It’s been a long time since I posted on this blog. I just didn’t have the heart, through the Trump administration and the Covid-19 pandemic, to keep going back through the negative emotions that suffused so many of those days just to write about them. Living them was hard enough.

I can’t say wholeheartedly that America is in a much better place now with Biden in office since Trump is still exercising incredible power over the Fed from the political periphery, and the Republicans that are in office are doing everything they can to keep his hateful populist ethic alive and block all Democratic efforts to keep Covid-19 under control, shore up voting rights, restore women’s reproductive rights, rebuild the nation’s infrastructure, and hold accountable the domestic terrorists that stormed the Capitol on January 6. However, I am a bit less harried than I was when Trump was actually President. All of my loved ones, including my 13-year-old, have been vaccinated against Covid-19; I was blessed to have lost no one close to me to the pandemic; I have my job; my husband has his job; I am staring 45 in the face with decent health and relative happiness. I won’t complain.

What I will do…what I have been doing…is writing again. And it feels good. Like coming home to my own, true mind.

It started with a few poems, a little dabbling in fiction, and then last week I was asked to say a few words about the history and meaning of Juneteenth at a local festival this past Saturday. I worked really hard at getting those words right because as one of my good friends announced on the mic at said festival Juneteenth is a high holy holiday for Black folks in America. It symbolizes the end of 247 years of slavery (though the institution did not truly end until the signing of a series of treaties by the “Civilized Tribes” of indigenous peoples in 1866) and the truer beginning of a new era for Blacks in this country as free and politically and economically viable. That’s huge, even if we haven’t yet gotten the equity and justice that should’ve been built into the deal. I did my research, drafted, revised, edited, rewrote, and came up with something that sounded good and felt right. I wanted to do justice to the past and say something meaningful about the present and future. I like to think I did that.

Anyway, I felt incredibly blessed, standing, the first federal Juneteenth, speaking about my people on a rain-soaked stage in the middle of a crowded street, with my afro and toes out, the sun beaming on my hair and skin, a microphone gripped in my hand, and a couple dozen eyes on me. I felt like the answer to a prayer some foremother of mine might have had to speak her heart freely and not have her chest caved in for it. I felt proud. I felt happy. I felt grateful.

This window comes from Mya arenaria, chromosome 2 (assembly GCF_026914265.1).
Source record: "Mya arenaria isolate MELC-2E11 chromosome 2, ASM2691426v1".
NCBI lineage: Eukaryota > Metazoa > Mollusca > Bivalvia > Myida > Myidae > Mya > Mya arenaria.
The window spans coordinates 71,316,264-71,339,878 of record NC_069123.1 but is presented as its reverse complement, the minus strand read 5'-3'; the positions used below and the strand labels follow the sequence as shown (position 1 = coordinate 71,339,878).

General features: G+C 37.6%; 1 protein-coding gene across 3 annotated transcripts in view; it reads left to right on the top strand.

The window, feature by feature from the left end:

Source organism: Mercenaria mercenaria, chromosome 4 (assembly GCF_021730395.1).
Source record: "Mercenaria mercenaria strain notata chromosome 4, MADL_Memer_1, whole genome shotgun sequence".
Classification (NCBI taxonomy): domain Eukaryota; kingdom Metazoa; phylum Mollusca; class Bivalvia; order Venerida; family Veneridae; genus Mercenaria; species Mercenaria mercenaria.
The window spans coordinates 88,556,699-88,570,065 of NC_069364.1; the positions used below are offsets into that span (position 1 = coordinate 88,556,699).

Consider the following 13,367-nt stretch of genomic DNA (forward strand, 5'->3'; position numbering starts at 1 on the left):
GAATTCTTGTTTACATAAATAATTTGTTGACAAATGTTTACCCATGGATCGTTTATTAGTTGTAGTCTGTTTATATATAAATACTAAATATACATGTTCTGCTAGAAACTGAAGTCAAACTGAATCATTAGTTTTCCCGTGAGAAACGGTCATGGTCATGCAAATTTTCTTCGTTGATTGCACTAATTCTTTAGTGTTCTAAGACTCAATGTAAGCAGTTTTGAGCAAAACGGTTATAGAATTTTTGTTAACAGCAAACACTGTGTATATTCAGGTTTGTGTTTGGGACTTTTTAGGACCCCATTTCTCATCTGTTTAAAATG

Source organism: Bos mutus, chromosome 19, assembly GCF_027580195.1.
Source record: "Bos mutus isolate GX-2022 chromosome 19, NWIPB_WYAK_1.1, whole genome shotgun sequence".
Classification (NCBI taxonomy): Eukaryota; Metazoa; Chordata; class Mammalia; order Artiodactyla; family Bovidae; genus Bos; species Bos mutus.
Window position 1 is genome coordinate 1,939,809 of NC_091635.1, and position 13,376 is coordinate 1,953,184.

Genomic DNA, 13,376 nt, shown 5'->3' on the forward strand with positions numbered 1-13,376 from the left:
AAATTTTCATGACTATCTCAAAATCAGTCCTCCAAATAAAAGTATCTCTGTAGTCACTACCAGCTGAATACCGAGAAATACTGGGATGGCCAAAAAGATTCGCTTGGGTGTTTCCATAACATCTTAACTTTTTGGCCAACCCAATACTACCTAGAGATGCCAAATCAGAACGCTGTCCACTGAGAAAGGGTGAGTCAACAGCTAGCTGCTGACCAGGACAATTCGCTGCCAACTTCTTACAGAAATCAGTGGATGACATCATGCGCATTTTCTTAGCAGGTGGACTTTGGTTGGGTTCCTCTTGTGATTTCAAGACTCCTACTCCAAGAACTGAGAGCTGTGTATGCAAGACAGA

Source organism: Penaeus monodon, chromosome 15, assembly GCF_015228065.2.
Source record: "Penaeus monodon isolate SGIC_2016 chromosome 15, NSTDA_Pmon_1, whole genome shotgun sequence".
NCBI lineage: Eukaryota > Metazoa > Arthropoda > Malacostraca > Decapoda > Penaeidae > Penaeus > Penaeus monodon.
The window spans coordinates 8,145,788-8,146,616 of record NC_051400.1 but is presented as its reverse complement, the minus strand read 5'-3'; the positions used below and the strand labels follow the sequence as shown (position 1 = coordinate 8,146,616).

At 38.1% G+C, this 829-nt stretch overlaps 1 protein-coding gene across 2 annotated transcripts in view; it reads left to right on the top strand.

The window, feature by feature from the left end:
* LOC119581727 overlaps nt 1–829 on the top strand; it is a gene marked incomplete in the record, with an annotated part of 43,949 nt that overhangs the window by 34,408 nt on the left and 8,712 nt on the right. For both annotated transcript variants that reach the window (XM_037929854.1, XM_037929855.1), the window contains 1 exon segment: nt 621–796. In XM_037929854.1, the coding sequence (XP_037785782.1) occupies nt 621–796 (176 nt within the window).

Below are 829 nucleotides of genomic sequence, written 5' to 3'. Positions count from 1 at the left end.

In the spirit of Juneteenth, that unnamed foremother, all my Black folks living here and now, my daughter, and the high, holy gift of freedom, I am sharing the words I spoke last Saturday here with anyone that gives a damn and has a couple of minutes to read them.

I hope all that celebrated had a Happy Juneteenth and did something to make the day truly meaningful because it isn’t just another occasion to barbecue. It’s a day to contemplate freedom and commit yet again to gaining it as Black folks in totality.

January 1, 1863

A Transcription

By the President of the United States of America:

A Proclamation.

Whereas, on the twenty-second day of September, in the year of our Lord one thousand eight hundred and sixty-two, a proclamation was issued by the President of the United States, containing, among other things, the following, to wit: That on the first day of January, in the year of our Lord one thousand eight hundred and sixty-three, all persons held as slaves within any State or designated part of a State, the people whereof shall then be in rebellion against the United States, shall be then, thenceforward, and forever free; and the Executive Government of the United States, including the military and naval authority thereof, will recognize and maintain the freedom of such persons…

These are the exact words in the Emancipation Proclamation that freed the enslaved. Mind you, not all of the enslaved; those contained in Arkansas, parts of Louisiana, Mississippi, Alabama, Florida, Georgia, South Carolina, North Carolina, parts of Virginia, and Texas. The states and parts of states that were Confederate – that were in open rebellion against the Union.

Until a couple of years ago, when I did research into Juneteenth and its origins, I didn’t know Texas was a slave state or part of the Confederacy. But it was and it was. It went from being the only part of Mexico where slavery was still allowed in the 1830s to being the largest state with one of the fastest growing populations of enslaved Black people in the US in the 1840s. 

In 1845, there were 30,000 enslaved Black people in Texas, but by 1860, there were 183,566. The enslaved Black people in Texas worked on cotton, corn, and sugar plantations; they were cooks, maids, mechanics, blacksmiths, and carpenters. And yes, they were cowboys. In fact, one in four cowboys in the US during the late 1800s was Black.

But that isn’t to say that these people’s lives were any easier or freer than those enslaved in Mississippi or Georgia or Alabama or Arkansas. Slavery in Texas was brutal just like everywhere else. Enslaved men, women, and children were considered property under the law, able to be bought, sold, mortgaged, and hired out. They could not own land or houses. They could not get married and had no custody rights over their children. Slave owners had what was called “broad powers of discipline,” and though the enslaved had a right to trial by jury for serious criminal charges, they could not testify against white people in court. Whipping was legal. Tiny cabins with dirt floors and little furniture were common. Food was scarce, so malnutrition was rampant. Clothing was cheap and coarse. Shoes were stiff and ill-fitting. Medical treatment was inadequate and often harmful. Work was mercilessly physical and demanded in 12- to 15-hour shifts. Having babies was encouraged, but family ties were not honored and frequently disrupted. Thousands escaped to Mexico. Most remained in bondage, doing what they could to survive and dreaming of freedom that could be achieved without death.